Yeah, like the nurse who tied a loose knot in the plug end of the pump cord so, when it was unplugged, we could hang the cord on the pump and not trip over it. Little things like that, that make life SO much easier!
Alicia Butcher EhrhardtNovember 14, 2017 at 12:29pm
I’m impressed at your problem solving – and at your mother’s matter-of-fact acceptance. A dear friend’s dad needed a feeding tube – and she insisted he get it, and yes, it sometimes had problems, but she had her dad comfortable a lot more time.
I just hope that whatever place we move to can do things like this for us if we need them, and we can afford that care.
We’re all differrent. My mother couldn’t move, but she enjoyed her food (and would not eat a mushed and liquified version a new caretaker tried to get her to eat) up until the day before she died, at 94. The little things count, and they will be different for each of us. Mother’s food had to be finely chopped, but she did NOT want her eggs and her applesauce in the same bite!
Marian AllenNovember 14, 2017 at 2:39pm
I’m with your mother about pureed or chopped food! Mom didn’t EAT hers, of course, it all went into the tube, so she didn’t care if it was all mixed together. When she pureed Grandpa’s food, she did each item separately and then heated it all in the microwave.
ROY A ACKERMAN, PhD, EANovember 15, 2017 at 12:25am
I am so sorry for your mom’s experience. Has anyone suggested a different version?
Marian AllenNovember 15, 2017 at 8:39am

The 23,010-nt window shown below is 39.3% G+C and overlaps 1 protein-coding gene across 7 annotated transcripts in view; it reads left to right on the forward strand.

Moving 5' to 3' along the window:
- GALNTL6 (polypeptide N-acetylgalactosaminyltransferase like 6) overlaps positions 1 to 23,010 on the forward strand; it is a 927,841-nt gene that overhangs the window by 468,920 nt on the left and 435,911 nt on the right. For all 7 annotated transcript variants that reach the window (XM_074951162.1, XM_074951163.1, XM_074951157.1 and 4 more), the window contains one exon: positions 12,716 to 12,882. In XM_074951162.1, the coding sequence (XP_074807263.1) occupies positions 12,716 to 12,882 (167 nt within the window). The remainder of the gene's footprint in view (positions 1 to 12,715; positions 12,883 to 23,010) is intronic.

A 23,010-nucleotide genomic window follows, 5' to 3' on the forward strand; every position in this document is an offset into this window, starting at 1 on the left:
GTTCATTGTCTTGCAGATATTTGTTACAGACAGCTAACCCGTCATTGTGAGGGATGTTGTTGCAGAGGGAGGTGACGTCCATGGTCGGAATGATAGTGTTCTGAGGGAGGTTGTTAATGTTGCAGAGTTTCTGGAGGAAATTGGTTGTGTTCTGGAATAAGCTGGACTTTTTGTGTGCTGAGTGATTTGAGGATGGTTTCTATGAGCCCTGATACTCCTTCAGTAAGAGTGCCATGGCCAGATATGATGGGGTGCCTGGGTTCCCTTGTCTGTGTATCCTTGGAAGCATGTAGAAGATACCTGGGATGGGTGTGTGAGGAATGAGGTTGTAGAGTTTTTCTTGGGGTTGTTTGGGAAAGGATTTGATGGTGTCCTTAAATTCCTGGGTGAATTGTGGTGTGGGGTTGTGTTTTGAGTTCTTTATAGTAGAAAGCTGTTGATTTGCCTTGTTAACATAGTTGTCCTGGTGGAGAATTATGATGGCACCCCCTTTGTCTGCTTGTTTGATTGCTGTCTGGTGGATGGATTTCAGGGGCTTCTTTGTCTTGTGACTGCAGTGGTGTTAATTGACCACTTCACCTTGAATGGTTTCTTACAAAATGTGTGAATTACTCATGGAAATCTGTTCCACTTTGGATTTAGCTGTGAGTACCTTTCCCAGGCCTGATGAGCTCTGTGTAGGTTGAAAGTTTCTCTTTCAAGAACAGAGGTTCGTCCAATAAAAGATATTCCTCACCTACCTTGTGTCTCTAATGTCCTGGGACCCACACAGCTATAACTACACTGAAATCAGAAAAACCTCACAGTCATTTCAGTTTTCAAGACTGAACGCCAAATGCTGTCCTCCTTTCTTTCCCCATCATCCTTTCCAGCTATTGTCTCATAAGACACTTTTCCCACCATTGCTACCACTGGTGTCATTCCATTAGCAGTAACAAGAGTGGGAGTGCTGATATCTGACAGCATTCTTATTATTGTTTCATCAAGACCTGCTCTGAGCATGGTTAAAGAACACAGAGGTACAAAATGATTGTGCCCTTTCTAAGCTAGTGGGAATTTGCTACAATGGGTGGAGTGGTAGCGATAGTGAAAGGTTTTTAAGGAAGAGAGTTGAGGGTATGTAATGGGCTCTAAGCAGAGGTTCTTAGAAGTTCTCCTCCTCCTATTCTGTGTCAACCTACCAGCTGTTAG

A different pump/bag vendor, you mean? They haven’t. Since insurance pays for most of it, we pretty much take what they give us. I’ll talk to the Hosparus nurse about it. Thanks for jogging my brain out of its rut!
joeyNovember 15, 2017 at 9:24am
I like to read stuff like this, because I like to learn. One day, I could need some of this advice, tucked away in my brain, or maybe pass it on to someone who does. I appreciate shared resources and tips and tricks.
I wish feeding things had gone differently for my father. I blame his death on his low weight and weakness because of it. Being of sturdy stock, I had no idea just how dangerous underweight can actually be. If it hadn’t been that, it would have been something else, but it still bothers me.
Marian AllenNovember 15, 2017 at 2:44pm
My family has always been wary of underweight, making me wonder if we might have lost some from it back in the day. “You need something to be sick with,” was the saying. Meaning you needed some surplus to lose, if you were going to lose any from illness. So I suspect a hard-learned lesson produced that saying.
joeyNovember 15, 2017 at 4:25pm
I bet you’re right.